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bad driving tonight.

Discussion in 'Commuting' started by angusde, 21 Nov 2007.

  1. Unusually, I had to take the car to work today as I was dropping off and picking up my daughter, but, on the way home through Edinburgh (along Broomhouse drive for those who know it) I saw a example of really bad driving.

    About 1745 as I was heading West, the Eastbound line of traffic stationary at the lights was being overtaken by a well lit cyclist, when to my surprise one of these cars pulls out, attempting to reach the wider bit of road at the lights where it goes into 2 lanes just as the cyclist is passing him, forcing the cyclist to take avoiding action by swerving into the middle of my lane head on!! Luckily I'd been keeping one eye on the cyclist etc and we had a bit of distance but it was patently obvious the driver had absolutely no idea he was there! Truly shocking.

    My subsequent thought was if there had been a accident would folk be trying to put some of the blame on the cyclist for not using the relatively good (and well used) cycle lane along there?

    Angus
     
  2. Jacomus-rides-Gen

    Jacomus-rides-Gen New Member

    Location:
    Guildford / London
    YES

    The driver who hit the cyclist / caused the cyclist to crash would have tried to pin all the blame on the cyclist.

    Luckily the CTC campaign to keep the wording relating to the use of cycle lanes in the HC, giving cyclists the choice rather than the obligation to use cycle paths means that this avenue of legal attack would be relatively obscured.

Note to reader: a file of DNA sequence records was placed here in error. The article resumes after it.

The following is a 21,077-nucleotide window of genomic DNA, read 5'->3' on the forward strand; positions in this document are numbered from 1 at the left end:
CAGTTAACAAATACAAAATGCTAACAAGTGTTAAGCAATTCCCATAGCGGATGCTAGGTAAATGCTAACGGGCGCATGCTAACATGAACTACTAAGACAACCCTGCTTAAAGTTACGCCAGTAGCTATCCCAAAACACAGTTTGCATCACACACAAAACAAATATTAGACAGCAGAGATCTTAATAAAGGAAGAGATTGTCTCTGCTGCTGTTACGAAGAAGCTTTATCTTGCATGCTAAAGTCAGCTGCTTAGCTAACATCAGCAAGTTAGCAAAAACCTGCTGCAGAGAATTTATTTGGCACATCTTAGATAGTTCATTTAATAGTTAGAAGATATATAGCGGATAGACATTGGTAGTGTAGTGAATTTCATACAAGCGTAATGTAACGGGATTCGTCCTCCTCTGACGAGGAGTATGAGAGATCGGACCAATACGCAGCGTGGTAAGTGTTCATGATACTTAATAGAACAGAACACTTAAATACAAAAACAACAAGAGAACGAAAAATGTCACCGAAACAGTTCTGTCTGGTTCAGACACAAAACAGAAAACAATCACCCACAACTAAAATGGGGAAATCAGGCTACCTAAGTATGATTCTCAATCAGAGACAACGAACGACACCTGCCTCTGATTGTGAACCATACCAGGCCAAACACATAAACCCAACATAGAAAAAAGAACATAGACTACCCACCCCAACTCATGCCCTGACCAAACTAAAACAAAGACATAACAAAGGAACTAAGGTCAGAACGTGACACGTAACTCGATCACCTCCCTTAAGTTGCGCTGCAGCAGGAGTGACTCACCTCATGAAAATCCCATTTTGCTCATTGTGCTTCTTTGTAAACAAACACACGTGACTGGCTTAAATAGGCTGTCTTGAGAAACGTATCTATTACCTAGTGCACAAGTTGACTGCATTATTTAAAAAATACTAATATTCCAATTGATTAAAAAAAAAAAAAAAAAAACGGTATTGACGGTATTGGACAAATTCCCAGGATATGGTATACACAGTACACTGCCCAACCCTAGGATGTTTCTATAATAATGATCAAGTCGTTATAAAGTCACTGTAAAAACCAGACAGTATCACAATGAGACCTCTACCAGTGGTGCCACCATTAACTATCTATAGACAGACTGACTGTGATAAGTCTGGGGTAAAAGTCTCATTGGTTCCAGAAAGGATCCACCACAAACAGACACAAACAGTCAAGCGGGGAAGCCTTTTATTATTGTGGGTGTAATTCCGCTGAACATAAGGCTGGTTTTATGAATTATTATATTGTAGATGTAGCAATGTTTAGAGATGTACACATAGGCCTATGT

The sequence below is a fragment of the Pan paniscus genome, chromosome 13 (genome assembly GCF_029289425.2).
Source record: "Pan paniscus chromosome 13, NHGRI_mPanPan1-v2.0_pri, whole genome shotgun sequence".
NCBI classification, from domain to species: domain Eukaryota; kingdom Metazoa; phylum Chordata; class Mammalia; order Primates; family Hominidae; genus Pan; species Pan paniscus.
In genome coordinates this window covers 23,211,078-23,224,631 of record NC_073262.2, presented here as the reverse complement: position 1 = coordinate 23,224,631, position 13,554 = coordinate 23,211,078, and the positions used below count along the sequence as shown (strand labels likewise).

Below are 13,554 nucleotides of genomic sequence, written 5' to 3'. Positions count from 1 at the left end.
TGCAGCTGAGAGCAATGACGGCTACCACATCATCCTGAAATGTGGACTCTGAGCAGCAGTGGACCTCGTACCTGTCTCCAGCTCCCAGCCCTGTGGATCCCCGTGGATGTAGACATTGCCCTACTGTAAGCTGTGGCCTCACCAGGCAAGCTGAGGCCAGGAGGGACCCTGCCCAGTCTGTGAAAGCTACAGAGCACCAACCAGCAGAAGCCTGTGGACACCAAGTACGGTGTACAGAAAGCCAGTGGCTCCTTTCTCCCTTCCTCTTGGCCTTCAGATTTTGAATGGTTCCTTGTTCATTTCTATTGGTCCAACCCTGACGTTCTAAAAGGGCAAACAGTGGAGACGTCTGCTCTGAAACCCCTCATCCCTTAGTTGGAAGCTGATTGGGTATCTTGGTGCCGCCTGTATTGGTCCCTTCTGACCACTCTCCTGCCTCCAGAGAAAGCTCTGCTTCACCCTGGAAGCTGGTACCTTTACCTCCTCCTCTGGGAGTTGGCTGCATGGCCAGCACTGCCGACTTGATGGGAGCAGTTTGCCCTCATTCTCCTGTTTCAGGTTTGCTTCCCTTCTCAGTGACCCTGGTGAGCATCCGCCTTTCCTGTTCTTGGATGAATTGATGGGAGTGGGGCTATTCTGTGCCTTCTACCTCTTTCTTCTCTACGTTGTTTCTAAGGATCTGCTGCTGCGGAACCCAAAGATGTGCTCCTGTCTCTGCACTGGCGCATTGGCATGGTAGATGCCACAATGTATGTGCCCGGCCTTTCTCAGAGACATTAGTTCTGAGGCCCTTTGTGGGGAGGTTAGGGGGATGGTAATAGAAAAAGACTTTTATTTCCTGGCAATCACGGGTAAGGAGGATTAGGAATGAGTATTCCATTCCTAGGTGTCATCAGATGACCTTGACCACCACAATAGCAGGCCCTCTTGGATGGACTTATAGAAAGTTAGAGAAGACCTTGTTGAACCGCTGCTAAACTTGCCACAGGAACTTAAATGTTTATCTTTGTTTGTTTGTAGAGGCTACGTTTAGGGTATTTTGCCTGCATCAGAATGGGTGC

Most drivers would agree that bikes shouldn't be on the road anyway because they are so dangerous, none of them have lights and none of them obey the rules. The cyclist would be blamed for damaging the motorists car, and possibly their mental health with his sheer audacity not only to cycle on roads paid for by Road Tax of which he obviously pays none as his cycle is clearly his only mode of transport. Everyone would agree that the poor motorist was blameless, and a small bunch of people on cycle fora would be left foaming at the mouth yet again...
     
  3. Tynan

    Tynan Veteran

    Location:
    e4
    some fault with the cyclist though, if you're passing a line of stationary traffic, spec in the dark, you have to be aware of the chance of cars pulling out, don't do it too fast or tight basically
     
  4. HJ

    HJ Cycling in Scotland

    Location:
    Auld Reekie
    The driver has a responsibility to other road users, this is why mirror are fitted to their cars by law. Unfortunately, most of them don't understand either the word responsibility or the reason why mirror are fitted to their cars by law. Sad but true. As a cyclist you have to ride defensively and don't expect driver to drive with due care and attention. The off road cycle path along Broomhouse Drive is fine, it you want to turn off and go somewhere else. If you do, then it is a really pain and rather dangerous as the driver don’t seam to understand that cyclist has equal rights.
     
  5. domtyler

    domtyler Über Member

    As a cyclist you have equal rights, until you dare to go slower than 30mph and then woe betide you:
     

  6. Try to make sure they have seen you?